Meeting Maintenance Challenges with Fewer Dollars

Before Rebuilding
Before Rebuilding
After Rebuilding
After Rebuilding

The challenges of meeting the transit industry’s mandate to keep equipment in a state of good repair with limited capital funding has Hampton Roads Transit thinking creatively about how to squeeze more life out of its aging fleet.

HRT’s bus fleet averages 10 and a half years old, nearly four years beyond what is recommended by the Federal Transit Administration. More than half — 65 percent — are older than 10 years and 33 buses have an astonishing 700,000 to 950,000 miles on the odometer.

The older equipment breaks down more often and requires a greater effort by HRT maintenance staff to keep in reliable condition — a critical feature for the agency to meet its on-time performance metrics.

HRT forecasts that it will fund only $170 million of its $265 million in capital needs over the period FY2017 to FY2023. This revenue will be spent on the most critical needs within HRT’s system, it aging bus fleet, the replacement of older paratransit vehicles, and the replacement and improvement of critical IT software and hardware.

To address challenges faced in its bus operations, HRT initiated in 2013 its Repower-Rebuild-Replace program. As its name suggests, it’s a program that allows HRT to identify specific buses that would be eligible for replacing a powertrain (engine and transmission), or undergo a complete restoration. The third option, the most expensive, is to buy new buses — but at nearly $500,000 per bus, that is a limited option.

HRT’s current contractor, Coach Crafters, Inc. of Tavaras, Fla., has one hybrid and two 1500 series buses in for repair. And later this month the agency will issue a Request for Proposals for an additional 37 vehicles for repower services, while in July HRT will seek rebuild services on 22 vehicles.

Buses that qualify for repower work are driven to Florida on a flatbed truck to the company’s operations. There, engines, transmissions and cooling systems are removed and replaced with rebuilt equipment. This process replaces the leak-prone and outdated hydraulic cooling systems with electric fan arrays that keep the powertrain in better operating condition. These power trains require far less regular maintenance and are more reliable than older powerplants with high miles on them. Repowering a transit bus in this fashion generally costs between $65-75,000 per vehicle, depending on the need.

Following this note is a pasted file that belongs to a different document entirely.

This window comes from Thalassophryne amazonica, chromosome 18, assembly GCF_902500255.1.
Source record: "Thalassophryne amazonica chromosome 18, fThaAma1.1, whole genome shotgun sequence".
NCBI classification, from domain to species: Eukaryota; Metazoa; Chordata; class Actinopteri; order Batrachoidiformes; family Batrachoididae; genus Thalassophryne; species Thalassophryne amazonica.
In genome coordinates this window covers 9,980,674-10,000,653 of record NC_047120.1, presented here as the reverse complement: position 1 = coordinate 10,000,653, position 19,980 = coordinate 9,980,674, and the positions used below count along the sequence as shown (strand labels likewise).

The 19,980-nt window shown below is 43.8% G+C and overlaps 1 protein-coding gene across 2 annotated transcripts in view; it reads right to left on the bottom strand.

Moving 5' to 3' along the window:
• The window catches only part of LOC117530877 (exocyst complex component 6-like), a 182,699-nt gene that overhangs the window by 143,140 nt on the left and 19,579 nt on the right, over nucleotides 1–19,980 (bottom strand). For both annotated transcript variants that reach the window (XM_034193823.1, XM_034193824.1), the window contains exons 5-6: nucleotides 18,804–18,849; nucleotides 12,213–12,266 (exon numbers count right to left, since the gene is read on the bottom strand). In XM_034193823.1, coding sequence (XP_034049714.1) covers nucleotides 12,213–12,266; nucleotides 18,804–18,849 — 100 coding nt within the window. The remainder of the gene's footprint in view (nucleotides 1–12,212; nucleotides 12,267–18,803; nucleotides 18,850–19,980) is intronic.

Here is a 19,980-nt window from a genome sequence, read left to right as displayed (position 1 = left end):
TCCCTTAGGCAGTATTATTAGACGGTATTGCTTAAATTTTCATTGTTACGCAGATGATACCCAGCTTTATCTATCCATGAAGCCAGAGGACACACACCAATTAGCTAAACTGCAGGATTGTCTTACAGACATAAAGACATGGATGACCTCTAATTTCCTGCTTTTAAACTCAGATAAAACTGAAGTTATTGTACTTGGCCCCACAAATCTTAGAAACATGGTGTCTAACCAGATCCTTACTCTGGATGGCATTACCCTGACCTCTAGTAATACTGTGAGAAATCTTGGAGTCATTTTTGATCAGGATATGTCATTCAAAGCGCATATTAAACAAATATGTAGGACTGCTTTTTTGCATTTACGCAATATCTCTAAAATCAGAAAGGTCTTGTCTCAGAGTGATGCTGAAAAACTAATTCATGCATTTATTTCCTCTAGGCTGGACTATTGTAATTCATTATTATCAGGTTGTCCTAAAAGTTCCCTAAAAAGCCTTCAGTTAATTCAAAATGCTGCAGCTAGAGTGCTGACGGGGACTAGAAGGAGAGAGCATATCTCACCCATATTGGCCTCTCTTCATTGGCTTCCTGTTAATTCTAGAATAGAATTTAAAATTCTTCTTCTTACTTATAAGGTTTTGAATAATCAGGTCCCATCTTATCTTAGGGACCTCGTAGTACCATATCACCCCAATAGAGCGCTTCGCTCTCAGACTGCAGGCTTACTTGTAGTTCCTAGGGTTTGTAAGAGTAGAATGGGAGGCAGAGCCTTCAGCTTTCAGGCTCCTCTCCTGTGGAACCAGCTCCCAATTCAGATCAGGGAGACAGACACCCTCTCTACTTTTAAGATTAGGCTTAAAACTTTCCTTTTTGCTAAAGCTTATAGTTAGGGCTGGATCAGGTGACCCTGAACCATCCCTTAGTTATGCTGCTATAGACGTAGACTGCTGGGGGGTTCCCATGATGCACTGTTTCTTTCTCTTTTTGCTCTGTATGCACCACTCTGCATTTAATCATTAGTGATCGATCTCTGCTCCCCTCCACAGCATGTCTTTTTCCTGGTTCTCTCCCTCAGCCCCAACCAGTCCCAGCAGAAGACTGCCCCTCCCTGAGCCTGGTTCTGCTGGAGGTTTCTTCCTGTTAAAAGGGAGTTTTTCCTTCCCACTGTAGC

The rebuild program is far more involved but it produces a more dramatic result.

Depending on the problems presented, contractors thoroughly examine a worn bus and develop a parts list for everything needed. The vehicle is then completely disassembled. The undercarriage is power washed, descaled and sandblasted. Major components are removed, including engine, the transmission, the air conditioning system, all damaged panels, the flooring, seats, side windows and quite a few of the electrical components to ensure all harnesses and connections are inspected.

Structural repairs are then made — if necessary — and may extend to axles. The undercarriage is then recoated. A new engine, cooling system and transmission are installed and, if necessary, the front suspension is addressed to ensure all bushings and trailing arms are in proper working condition.

The flooring is replaced along with any side panels. The vehicle is then repainted. Windows are replaced. New seats added. New badges — or the distinctive markings that identify HRT equipment — are applied and the vehicle is tested and ready for service.

Rebuilding a bus is often achieved at a cost of about half of a new one — meaning scarce transit dollars can be stretched a little further. Depending on the amount of work, a typical rebuild on a 40-foot bus can cost $250,000 and can add seven years to its service life.

Between FY2013-15, HRT has had 44 buses fully rebuilt, 12 repowered, and 33 replaced. In ideal circumstances, HRT should buy about 25 new buses each year to keep its fleet average within FTA acceptable age. But the agency often cannot afford that, thus its repower, rebuild and replace program helps keep the fleet healthy and ready to serve.